*I received a copy of this book from the publisher for review purposes, which did not affect the content of my review.

In Memoriam: Carolyn Kizer

Carolyn Kizer, who won the Pulitzer Prize nearly thirty years ago, and who was one of the most respected American poets, died last week. As is too often the case, I do not know her work as well as I ought to, but I’ll be taking the time this week to read some of her poems; perhaps you will too?

I commend to you her utterly charming poem “A Child’s Guide to Central Ohio” and the fiery yet funny “Pro Femina.” Her final collection of poems appeared in 2001–Cool, Calm, and Collected: Poems 1960-2000. 

If you have a favorite Carolyn Kizer poem, please tell me about it in the comments section!

Recommended Reading: The Ploughmen, by Kim Zupan

photo (130)I love Westerns, I love books that keep me guessing, and I love a book that makes me see a landscape. Kim Zupan’s debut novel, The Ploughmen*, is all three, and was an excellent reading experience.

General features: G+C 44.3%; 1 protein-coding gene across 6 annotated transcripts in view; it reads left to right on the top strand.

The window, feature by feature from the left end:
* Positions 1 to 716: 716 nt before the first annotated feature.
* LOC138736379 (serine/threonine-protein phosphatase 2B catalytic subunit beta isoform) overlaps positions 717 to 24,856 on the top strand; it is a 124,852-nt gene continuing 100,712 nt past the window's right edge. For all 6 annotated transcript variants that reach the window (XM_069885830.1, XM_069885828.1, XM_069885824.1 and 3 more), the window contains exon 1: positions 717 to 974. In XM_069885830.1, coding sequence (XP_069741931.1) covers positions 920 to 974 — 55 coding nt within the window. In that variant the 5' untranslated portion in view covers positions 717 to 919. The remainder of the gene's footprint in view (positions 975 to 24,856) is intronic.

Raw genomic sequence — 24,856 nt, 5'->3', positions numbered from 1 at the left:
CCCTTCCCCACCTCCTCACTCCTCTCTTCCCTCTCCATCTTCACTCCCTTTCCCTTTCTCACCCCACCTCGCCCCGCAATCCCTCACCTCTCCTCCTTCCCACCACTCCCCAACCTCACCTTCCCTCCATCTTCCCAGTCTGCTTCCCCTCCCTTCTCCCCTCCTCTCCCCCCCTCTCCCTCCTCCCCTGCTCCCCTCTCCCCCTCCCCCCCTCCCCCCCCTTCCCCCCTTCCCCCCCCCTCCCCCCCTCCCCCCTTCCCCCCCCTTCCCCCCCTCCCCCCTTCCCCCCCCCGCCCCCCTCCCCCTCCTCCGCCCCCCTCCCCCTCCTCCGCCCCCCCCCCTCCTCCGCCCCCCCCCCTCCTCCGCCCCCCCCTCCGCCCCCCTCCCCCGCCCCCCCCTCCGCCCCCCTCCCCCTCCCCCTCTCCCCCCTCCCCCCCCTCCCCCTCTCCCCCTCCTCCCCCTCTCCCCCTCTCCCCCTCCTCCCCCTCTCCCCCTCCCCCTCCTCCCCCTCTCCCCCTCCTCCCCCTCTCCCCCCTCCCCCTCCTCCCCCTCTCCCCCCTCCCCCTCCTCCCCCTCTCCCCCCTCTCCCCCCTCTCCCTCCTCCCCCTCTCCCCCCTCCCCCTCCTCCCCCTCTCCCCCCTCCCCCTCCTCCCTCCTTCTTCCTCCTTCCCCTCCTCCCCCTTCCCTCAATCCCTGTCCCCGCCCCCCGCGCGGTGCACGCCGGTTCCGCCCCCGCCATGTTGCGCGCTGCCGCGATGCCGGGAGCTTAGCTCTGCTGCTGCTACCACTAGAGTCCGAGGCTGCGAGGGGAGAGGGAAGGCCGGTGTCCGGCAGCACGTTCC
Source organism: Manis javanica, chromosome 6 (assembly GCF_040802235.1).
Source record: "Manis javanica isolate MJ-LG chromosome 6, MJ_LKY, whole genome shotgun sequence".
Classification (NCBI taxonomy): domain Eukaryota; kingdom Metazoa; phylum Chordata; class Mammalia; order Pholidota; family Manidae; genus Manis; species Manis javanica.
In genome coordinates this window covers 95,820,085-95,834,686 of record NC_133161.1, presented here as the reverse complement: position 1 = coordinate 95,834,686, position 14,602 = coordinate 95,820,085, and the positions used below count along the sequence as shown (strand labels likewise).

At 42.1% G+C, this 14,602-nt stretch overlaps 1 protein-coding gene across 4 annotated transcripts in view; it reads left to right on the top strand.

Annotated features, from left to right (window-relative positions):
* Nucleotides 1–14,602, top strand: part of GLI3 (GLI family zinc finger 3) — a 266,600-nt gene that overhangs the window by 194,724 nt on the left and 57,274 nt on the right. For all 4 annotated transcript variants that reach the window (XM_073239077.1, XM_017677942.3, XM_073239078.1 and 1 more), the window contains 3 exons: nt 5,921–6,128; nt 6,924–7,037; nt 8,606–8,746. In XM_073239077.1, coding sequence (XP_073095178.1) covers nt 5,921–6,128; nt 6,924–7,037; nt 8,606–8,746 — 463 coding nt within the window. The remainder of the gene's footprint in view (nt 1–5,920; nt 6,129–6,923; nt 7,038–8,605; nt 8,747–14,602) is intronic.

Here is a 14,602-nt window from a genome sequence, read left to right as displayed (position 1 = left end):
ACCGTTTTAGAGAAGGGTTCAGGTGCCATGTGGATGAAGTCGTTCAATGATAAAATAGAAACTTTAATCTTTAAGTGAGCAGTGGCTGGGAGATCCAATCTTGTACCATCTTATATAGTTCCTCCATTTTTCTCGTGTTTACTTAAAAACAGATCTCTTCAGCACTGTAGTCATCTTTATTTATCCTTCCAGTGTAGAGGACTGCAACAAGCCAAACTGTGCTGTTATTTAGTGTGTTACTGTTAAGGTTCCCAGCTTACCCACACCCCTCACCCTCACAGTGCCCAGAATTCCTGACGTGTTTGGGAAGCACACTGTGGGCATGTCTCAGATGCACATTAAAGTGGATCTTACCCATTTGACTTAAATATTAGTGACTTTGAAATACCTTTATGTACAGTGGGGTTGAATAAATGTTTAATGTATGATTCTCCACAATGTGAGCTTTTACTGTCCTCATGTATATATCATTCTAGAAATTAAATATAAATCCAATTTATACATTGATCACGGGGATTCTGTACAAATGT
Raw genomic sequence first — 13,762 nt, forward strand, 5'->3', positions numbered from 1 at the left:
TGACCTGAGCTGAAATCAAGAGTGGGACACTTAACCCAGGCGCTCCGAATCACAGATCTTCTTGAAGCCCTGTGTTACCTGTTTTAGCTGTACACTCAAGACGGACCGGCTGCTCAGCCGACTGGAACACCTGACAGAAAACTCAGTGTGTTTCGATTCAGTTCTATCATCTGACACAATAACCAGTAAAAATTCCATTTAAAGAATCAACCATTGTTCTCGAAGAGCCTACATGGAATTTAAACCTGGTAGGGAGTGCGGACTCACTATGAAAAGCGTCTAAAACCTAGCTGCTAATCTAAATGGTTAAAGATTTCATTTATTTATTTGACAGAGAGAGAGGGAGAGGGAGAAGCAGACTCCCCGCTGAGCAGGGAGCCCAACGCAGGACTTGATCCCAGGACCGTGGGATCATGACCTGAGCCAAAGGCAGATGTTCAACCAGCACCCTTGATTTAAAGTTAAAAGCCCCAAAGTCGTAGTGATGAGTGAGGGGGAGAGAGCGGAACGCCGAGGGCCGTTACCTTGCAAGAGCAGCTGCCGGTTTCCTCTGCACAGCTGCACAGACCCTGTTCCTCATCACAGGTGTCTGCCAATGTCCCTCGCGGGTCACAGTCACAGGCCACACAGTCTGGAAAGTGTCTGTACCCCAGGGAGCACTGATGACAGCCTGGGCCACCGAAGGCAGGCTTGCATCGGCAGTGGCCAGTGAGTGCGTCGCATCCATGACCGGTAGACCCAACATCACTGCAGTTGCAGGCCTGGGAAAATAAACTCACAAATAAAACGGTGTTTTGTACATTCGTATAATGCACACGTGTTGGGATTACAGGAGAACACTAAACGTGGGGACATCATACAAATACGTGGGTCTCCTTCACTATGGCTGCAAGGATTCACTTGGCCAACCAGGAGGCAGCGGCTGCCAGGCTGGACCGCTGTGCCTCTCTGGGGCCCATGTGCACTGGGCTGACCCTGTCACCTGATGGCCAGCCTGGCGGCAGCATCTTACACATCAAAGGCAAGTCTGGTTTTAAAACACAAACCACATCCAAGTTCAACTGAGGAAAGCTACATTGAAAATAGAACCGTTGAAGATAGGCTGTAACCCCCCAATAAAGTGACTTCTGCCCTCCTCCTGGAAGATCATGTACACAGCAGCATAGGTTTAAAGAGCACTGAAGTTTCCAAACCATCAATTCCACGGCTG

John Gload is a murderer, plain and simple. Murder is how he made his living, and in his late seventies, he’s finally been caught and is waiting for his trial. He’s smart, strong, and utterly unrepentant.

Valentine Millimaki is a sheriff’s deputy, the most junior man on the force and its most skilled tracker; together with his dog he searches for people lost in Montana’s wildernesses. Haunted by the death of his mother, on a bad streak of finding only bodies, and fighting to keep his marriage going, he comes to sit my Gload’s cell at night, to talk and to listen.